In most crayfish species, adult females are on average smaller than males. Age is related to their length.
At the same time, we have to keep in mind that there is variation around the average size of each sex. Therefore, for many species there is considerable overlap between male and female size.
Another problem is that some crayfish species can be so small (Cambarellus sp. or dwarf crayfish) that even fully grown individuals will not have enough size to tell the difference.
For example, one of the most popular pet crayfish, Mexican dwarf orange crayfish can grow only up to 2 inches (5 cm). Cambarellus diminutus (the smallest crayfish in the world) rarely reach even 1 inch (2.5 cm).
Therefore, body size on its own is often not a good way to determine the sex of adult crayfish. It can be done only for large species such as Cherax destructor, Blue crayfish, Procarambus Clarkii, Cherax pulcher, Red claw crayfish, etc.
In addition, male crayfish often grow faster than females. For example, it was registered that male yabbies grow 68 % faster than female yabbies.
3. Abdomen (tail) shape
Males have a narrow and slimmer plate. It has a more-like triangular or straight shape. Males do not need the extra space underneath to store their eggs.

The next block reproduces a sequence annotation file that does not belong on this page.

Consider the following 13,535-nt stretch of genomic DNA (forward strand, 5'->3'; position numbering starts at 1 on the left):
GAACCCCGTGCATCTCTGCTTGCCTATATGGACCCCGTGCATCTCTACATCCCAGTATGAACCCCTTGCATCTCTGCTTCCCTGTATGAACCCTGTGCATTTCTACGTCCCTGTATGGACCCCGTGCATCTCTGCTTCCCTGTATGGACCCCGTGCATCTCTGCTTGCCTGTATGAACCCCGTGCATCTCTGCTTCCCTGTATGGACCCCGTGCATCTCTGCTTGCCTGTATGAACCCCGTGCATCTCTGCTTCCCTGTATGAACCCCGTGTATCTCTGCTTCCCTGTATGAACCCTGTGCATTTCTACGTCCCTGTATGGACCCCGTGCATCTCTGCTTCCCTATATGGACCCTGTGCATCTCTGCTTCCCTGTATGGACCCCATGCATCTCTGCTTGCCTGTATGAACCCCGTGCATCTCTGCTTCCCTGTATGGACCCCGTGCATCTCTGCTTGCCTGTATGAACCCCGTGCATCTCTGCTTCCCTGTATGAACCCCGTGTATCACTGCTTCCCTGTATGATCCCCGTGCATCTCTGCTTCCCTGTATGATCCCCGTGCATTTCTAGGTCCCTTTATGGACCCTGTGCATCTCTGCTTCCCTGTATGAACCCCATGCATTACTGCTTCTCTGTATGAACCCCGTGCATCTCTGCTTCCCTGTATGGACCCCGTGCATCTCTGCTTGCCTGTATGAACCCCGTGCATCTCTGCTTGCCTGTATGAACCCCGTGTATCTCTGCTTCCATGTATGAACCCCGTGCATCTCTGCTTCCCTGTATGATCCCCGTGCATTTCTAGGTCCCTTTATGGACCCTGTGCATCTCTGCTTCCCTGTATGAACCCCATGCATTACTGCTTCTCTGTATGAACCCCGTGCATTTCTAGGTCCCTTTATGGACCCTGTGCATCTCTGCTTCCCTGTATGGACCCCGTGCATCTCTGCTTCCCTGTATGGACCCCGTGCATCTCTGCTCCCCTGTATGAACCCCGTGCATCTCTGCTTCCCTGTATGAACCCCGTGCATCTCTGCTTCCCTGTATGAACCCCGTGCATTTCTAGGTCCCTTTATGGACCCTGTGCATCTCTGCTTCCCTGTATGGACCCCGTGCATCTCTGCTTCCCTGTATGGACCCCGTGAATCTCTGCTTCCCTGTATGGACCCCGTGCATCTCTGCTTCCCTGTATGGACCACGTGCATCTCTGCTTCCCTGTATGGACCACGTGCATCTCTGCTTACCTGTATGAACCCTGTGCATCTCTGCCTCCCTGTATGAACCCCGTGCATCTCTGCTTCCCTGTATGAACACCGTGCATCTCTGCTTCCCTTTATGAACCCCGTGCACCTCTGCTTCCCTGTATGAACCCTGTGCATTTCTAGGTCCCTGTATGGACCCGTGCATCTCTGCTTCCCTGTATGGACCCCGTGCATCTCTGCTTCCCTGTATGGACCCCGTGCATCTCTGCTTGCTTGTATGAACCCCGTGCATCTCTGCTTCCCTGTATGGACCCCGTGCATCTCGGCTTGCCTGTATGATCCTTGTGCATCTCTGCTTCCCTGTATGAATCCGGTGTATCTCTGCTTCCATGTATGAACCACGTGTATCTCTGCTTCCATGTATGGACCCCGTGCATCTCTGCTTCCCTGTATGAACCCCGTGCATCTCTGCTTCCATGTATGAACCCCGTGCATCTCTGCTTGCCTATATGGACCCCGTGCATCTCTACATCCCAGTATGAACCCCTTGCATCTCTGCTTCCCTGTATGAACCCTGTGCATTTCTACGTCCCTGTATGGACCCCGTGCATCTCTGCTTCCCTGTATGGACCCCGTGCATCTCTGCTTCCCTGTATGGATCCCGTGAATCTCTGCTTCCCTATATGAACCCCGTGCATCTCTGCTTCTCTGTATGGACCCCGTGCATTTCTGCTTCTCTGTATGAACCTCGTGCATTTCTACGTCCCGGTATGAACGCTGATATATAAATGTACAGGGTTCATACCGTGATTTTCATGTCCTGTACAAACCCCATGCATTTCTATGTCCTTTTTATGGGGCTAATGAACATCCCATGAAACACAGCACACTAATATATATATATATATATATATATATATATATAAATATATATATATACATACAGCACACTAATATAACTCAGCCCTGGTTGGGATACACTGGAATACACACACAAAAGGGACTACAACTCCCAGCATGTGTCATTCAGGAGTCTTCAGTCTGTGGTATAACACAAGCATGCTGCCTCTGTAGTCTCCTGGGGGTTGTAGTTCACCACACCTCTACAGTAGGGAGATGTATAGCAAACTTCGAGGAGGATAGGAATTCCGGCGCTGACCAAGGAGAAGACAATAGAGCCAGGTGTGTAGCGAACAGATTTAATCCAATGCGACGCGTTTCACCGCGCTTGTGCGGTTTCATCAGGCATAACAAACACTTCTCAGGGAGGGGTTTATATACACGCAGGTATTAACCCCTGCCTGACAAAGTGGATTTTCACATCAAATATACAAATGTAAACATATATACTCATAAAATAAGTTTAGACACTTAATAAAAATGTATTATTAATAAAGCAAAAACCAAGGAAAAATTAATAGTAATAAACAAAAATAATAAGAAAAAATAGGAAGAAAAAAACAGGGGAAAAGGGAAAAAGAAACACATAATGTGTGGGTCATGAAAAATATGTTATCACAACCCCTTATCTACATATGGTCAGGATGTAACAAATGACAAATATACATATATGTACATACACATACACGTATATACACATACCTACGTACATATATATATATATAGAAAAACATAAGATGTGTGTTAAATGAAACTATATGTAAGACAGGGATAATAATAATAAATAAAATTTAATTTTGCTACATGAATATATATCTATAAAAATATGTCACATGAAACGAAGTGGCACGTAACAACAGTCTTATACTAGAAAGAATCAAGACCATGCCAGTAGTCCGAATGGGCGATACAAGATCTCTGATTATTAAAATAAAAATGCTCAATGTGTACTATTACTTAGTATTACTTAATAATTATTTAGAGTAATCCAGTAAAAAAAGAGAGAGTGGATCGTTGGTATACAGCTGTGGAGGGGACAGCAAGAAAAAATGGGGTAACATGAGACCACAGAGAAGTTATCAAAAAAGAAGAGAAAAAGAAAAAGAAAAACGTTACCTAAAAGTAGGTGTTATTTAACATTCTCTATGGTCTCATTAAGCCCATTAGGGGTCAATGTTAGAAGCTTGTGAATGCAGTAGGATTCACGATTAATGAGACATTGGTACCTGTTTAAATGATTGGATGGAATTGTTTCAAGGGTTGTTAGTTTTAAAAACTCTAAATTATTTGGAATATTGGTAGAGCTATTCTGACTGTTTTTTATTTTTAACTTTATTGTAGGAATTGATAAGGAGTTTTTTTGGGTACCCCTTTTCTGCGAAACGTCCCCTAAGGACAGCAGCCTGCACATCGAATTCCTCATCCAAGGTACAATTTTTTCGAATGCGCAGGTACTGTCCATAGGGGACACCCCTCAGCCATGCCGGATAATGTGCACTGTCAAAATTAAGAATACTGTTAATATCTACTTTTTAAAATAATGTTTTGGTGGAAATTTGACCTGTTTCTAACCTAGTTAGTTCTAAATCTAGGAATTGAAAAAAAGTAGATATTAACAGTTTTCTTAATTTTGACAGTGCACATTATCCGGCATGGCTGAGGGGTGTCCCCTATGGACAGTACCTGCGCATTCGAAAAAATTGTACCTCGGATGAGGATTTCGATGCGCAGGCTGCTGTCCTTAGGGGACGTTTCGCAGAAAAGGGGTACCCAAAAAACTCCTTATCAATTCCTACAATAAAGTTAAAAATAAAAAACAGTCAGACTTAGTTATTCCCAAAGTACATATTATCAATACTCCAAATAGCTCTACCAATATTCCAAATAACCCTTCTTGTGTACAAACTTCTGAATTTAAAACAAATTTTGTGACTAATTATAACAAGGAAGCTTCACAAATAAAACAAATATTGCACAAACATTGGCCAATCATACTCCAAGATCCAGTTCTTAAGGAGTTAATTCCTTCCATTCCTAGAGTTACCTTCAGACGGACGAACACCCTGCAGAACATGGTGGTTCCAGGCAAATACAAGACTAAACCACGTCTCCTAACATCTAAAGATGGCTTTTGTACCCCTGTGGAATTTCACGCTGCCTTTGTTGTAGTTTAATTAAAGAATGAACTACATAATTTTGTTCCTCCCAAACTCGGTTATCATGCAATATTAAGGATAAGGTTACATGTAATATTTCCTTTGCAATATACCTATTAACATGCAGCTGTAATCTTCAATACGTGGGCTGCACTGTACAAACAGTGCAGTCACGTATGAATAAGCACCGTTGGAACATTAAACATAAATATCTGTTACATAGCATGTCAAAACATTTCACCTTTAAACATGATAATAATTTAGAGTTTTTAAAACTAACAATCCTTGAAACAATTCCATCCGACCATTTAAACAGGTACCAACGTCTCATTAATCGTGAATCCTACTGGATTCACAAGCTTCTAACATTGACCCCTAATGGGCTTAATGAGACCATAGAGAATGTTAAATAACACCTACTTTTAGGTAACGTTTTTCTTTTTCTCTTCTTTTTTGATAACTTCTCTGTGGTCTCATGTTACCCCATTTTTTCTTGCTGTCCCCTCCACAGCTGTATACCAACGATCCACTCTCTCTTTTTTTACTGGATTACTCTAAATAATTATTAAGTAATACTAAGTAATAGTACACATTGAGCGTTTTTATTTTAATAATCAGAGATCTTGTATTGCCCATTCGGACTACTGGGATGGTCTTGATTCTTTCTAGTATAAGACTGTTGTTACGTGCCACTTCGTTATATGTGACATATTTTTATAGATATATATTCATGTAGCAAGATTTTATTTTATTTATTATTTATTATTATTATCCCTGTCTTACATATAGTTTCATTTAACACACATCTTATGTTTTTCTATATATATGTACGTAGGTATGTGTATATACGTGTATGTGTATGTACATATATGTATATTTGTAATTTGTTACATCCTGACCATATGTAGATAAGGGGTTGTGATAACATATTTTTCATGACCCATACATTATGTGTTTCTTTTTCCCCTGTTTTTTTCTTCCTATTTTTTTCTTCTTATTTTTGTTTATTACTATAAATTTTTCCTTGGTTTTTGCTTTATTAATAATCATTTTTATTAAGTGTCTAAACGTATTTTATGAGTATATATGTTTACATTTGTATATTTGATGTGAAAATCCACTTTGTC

The females have slightly rounder back than the males but only well-trained eyes can clearly see the difference.
The curvature of the undercarriage of the crayfish cannot guarantee gender. You need to have well-trained eyes to clearly see the difference.
4. Size and Color of Claws
This is another way to distinguish between males and females. However, do not rely on this trait alone as well. But with some crayfish species, it can work.
For example, males of the Red claw crayfish have a red-colored patch on the outer margin of the claw (a trait of males), hence the common name.
Generally, dimorphism is often confirmed with the claws of adult male crayfish reaching larger sizes (wider and longer) than those of females with a similar carapace length.
Male crayfish are sometimes brighter than females. But not always.